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8 Types of Plumbing Pipes

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The modern day’s plumbing markets are flooded with the various types of plumbing pipes. These pipes are made up of different base materials causing each of them to have their own capability and limitations. Some of them are intended to carry drinking water for domestic use while some aren’t suitable for the said work. This is because some of the pipes corrode easily making them unsuitable for drinking water carriage, especially of acidic water conditions. Forcing a corrosive pipe to carry drinking water might endanger your health and your family’s. In order to avoid these health risks, make sure to know the types of plumbing pipes so you can choose the best pipe for a specific role. This article is specifically made to present to you the eight types of plumbing pipes.

Metal Pipes

  1. Copper pipes

Copper pipes are the most widely used metal pipes nowadays. This is because, though they are more expensive, they have the capability to withstand corrosion and can stand the stresses caused by varied temperature.  Copper pipes usually have three primary categories according to its wall thickness, M as the copper pipe with the thinnest walls, L as the median wall thickness and K as the thickest among the three.

  1. Galvanized pipes

Galvanized pipes are considered safe for water transportation and are suitable to be used as drinking water pipes. This is because it can resist corrosion though it is not found in most households nowadays. This is a steel pipe with a zinc coating that prevents the pipe from being eaten by corrosion or the acidic component of the water it may carry. These pipes may still exist in many older homes but not on modern homes.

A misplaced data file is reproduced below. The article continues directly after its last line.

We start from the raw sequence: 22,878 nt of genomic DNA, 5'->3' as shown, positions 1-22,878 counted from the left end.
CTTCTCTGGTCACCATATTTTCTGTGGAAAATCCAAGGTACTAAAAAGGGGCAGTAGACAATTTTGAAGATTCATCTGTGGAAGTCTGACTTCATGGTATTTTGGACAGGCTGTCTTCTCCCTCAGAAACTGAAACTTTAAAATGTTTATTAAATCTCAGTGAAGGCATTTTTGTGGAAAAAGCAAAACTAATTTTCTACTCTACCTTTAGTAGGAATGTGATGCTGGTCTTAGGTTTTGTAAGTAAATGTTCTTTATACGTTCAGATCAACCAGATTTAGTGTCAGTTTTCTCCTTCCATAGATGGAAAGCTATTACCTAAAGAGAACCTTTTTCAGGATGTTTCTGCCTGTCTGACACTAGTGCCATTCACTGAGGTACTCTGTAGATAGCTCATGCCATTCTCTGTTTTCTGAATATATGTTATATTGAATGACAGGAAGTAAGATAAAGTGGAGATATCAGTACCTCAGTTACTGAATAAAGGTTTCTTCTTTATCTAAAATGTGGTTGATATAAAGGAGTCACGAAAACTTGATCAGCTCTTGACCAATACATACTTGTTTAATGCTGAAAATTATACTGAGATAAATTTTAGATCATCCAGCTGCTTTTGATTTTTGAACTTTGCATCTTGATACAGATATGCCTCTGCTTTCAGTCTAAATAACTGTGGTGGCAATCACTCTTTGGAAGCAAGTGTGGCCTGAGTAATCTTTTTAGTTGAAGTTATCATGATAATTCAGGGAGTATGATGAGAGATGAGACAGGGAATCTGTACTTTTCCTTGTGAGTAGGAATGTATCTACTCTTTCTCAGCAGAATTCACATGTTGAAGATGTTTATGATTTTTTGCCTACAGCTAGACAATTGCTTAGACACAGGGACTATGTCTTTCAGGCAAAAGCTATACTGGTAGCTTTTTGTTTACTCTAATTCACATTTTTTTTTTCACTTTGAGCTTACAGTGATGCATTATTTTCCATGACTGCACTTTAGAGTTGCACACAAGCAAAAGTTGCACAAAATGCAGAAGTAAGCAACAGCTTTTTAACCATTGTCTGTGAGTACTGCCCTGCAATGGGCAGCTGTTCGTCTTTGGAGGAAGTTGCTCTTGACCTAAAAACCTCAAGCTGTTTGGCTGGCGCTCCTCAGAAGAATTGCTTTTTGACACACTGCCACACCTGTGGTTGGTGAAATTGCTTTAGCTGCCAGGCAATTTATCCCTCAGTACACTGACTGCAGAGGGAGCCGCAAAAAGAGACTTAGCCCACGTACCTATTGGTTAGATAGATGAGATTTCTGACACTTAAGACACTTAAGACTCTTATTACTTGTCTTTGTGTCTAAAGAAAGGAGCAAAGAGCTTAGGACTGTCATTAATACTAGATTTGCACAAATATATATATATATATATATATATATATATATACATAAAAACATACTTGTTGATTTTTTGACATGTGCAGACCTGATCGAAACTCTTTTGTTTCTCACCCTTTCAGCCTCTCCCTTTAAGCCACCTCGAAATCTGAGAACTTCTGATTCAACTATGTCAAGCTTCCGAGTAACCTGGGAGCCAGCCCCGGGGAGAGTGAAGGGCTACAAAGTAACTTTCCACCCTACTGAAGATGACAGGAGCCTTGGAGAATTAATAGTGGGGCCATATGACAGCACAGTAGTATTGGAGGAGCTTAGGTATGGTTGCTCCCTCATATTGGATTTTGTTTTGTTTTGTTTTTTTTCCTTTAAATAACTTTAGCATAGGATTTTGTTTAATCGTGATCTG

1. Stainless steel pipes or CCST

Stainless steel pipes are more expensive compared to copper pipes thus, do not exist in most household’s plumbing systems nowadays. This metal pipe has a high corrosion resistance and is usually used by most marine equipment such as ships and submarines to avoid their pipes from being eaten by corrosion due to the sea water’s salinity.

  1. Cast Iron Pipes

Cast iron pipes are commonly used for water transportation and drainages. Historically, this pipe is used for water transportation, gas and sewage conveyance. This pipe is not commonly utilised in most households because of the inconvenience during replacements and installations. This pipe is very heavy making it difficult to replace and are usually used without coating though coating can add up to the resistance against corrosion.

Plastic Pipes

  1. PVC (Polyvinyl Chloride)

PVC pipe is the world’s most widely used plastic pipe for a home’s plumbing system. They are commonly grey or white coloured designated for high water pressure. They come in various sizes and diameters yet all of them can be either solid-walled or cellular-cored. Cellular core PVC pipe has an extrusion of at least three layers on its pipe walls. In the modern days, this has been commonly used as a replacement for most metal pipes.

  1. CPVC (Chlorinated Polyvinyl Chloride)

This pipe is a thermoplastic produced by polyvinyl chloride resin chlorination. This is as well highly durable and can resist the destruction caused by corrosion. Most industries prefer using this to carry oil, water and industrial liquids.

  1. PEX (Cross-linked Polyethylene)

This pipe is commonly used for a household’s interior plumbing system. This is a heat resistant pipe and is best used to carry hot and cold drinking water for most families. Because of that, they have the capability to resist leaks caused by varied temperature and can prevent crack growth as well.

  1. PB (Polybutylene)

Plastic polybutylene is a flexible water pipe that usually comes in a coil. They are commonly used to replace copper pipes in the past generations. Yet in the modern days, it is no longer used that much because it has been proven to be vulnerable to cracks and leaks.